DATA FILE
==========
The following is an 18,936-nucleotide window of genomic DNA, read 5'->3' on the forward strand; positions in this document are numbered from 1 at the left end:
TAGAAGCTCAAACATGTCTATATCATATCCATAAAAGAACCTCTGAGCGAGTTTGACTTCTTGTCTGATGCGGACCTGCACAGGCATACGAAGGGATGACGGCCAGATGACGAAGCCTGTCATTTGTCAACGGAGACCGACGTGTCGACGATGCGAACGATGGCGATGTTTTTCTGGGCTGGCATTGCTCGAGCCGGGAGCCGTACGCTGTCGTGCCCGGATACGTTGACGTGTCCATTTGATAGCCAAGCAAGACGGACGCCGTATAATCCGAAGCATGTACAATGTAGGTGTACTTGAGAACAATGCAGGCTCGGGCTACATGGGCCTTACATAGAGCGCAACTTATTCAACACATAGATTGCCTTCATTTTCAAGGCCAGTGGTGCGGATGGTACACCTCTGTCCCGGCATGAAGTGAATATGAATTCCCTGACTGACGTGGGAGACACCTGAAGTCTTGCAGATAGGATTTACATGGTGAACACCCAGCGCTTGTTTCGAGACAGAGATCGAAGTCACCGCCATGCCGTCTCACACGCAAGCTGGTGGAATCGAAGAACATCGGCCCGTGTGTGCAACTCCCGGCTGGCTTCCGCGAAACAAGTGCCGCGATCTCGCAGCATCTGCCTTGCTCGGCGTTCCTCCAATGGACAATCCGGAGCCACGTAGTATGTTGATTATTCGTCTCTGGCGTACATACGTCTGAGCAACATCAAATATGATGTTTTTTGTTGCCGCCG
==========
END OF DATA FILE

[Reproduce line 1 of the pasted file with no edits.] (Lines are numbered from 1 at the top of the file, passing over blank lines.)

The following is an 18,936-nucleotide window of genomic DNA, read 5'->3' on the forward strand; positions in this document are numbered from 1 at the left end: